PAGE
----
The Overstay, Bangkok’s most notorious hotel, may be in want of a few stars, but it’s a vital outlet for the city’s burgeoning underground scene.
The crowd surges forward. The singer, a skinny white guy, screams into the microphone, which has been taped to the top of a camera tripod. The room is so hot that water drips from the ceiling. Strips of linoleum are coming off the floor in long, torn rolls of dirty plastic. The drums thud like painful bowel movements, the guitars sing like angle-grinders. The entire room feeds back violently, giving visitors the feeling of being inside the moving turbine of an airliner.
It isn’t unpleasant. The only lights come from a projector and a bedside table lamp; the bar sells only beer. A man in front of me bumps into a fat woman who falls heavily. For a second it looks like she is going to plummet through the floor, but the building remains structurally intact, for now.
A young muscular punk with a Mohican and a t-shirt that reads ‘Teach your children to worship Satan’ is trying to hang sheets across the broken windows – the cops have already been around once tonight, complaining about the noise. The skinny white guy starts screaming again. The crowd – unkempt crazies in apparent need of a wash – pogo, dance, drink and scream like there’s no tomorrow.
New York? London? Paris? Berlin? No, this is Bangkok, Thailand. Welcome to The Overstay, the city’s only underground music venue and hotel – although the latter term, according to its 26-year-old owner Yuval Schwok, rather stretches the truth. It is possible to sleep at The Overstay, but not tonight.
The Overstay, located in Thonburi on the west side of the Chao Praya River, has all the characteristics, both positive and negative, of an illegal squat in Barcelona, Leipzig or Zürich in the 1990s. There are plenty of decrepit buildings in Bangkok, but none of them double as music venues.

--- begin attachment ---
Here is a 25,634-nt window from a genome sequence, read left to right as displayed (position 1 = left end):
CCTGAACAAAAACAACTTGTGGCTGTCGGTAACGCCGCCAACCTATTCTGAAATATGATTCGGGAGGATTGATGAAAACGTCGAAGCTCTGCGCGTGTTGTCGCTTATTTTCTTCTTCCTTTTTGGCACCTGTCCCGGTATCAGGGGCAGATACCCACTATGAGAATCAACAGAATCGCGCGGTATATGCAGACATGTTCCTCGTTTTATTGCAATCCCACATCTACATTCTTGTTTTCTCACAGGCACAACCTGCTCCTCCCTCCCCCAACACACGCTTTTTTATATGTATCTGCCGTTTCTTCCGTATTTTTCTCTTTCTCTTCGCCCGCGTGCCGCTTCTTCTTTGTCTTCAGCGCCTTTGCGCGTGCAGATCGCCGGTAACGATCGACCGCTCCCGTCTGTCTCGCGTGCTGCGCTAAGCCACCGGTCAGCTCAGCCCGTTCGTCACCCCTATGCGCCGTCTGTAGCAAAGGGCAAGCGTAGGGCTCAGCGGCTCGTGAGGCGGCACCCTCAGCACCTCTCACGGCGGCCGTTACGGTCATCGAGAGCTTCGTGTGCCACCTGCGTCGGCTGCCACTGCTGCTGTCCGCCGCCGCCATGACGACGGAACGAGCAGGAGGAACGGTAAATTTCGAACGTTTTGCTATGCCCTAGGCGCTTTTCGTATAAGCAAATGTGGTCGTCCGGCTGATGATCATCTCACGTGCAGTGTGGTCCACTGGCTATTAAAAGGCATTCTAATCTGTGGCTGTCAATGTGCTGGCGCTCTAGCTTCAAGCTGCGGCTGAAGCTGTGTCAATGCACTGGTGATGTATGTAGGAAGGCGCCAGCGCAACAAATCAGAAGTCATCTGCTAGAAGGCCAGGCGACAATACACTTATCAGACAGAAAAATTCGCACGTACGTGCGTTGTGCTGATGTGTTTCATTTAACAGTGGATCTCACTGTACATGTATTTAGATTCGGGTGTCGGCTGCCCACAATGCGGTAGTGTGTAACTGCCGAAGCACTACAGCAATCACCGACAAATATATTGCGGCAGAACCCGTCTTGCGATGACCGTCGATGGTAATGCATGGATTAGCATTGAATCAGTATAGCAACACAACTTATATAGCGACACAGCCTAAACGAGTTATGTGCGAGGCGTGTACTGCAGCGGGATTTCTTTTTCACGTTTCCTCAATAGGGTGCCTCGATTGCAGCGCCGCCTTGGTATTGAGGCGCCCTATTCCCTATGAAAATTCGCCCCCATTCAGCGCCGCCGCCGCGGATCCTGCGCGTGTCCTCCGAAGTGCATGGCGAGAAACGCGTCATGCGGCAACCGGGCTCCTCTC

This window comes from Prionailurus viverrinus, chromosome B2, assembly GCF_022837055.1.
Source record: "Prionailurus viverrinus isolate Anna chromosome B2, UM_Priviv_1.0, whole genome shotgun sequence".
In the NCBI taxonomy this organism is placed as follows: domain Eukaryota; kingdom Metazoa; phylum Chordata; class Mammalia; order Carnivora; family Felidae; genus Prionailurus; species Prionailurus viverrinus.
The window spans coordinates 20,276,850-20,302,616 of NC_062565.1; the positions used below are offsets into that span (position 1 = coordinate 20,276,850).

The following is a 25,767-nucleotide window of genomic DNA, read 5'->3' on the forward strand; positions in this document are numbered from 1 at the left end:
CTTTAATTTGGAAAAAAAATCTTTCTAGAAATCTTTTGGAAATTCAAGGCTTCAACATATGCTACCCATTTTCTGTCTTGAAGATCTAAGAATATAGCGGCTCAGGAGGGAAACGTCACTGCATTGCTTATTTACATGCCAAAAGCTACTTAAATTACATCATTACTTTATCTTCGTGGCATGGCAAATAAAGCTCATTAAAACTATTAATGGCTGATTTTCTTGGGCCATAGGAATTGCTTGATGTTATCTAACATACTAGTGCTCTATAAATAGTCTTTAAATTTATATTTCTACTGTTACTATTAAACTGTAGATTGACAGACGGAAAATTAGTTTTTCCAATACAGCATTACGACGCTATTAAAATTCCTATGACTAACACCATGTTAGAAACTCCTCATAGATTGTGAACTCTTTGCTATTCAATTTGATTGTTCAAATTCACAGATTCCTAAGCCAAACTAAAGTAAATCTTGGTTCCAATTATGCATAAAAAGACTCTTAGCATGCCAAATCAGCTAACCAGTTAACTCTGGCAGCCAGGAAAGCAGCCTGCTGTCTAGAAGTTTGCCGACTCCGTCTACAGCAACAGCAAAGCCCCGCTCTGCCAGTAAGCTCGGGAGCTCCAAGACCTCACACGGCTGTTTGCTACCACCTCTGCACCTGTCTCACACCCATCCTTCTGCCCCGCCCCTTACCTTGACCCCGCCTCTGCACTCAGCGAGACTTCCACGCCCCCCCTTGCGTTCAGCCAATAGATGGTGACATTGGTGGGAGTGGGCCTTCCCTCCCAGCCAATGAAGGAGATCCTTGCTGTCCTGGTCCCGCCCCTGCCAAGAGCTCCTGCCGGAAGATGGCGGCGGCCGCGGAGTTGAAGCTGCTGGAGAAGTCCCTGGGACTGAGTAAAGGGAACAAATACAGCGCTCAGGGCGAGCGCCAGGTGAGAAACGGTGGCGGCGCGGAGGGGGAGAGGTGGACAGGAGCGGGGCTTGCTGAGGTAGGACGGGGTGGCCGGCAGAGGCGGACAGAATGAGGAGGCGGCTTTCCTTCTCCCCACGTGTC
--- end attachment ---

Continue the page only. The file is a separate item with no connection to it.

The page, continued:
This rambling edifice is a work in progress. Every available bit of wall space is covered in graffiti and there’s a large mural of Pol Pot, Cambodia’s infamous communist revolutionary and mass murderer, on the first floor, apparently created to educate punters about the crimes of the Khmer Rouge.
The mural compliments the ambience of decay and anarchy. It’s 3am on a Saturday and the no-name punk band clears the stage. The audience, half of them white-trash riff-raff – hippies and crusties, freeloaders and the confused – have rolled in from nearby Khao San Road, Bangkok’s increasingly corporate backpacker ghetto, and are mixing with an eclectic bunch of local rock chicks; young punks with impossible Mohicans; tattooed hard men and other lonely souls.
The rest of the city, tied to a curfew The Overstay miraculously escapes, is already asleep. Waiting for that next band is like waiting for the end of the world: everything here is apocalyptic, starting with the toilets and including all other aspects of life and death at Bangkok’s skuzziest night spot.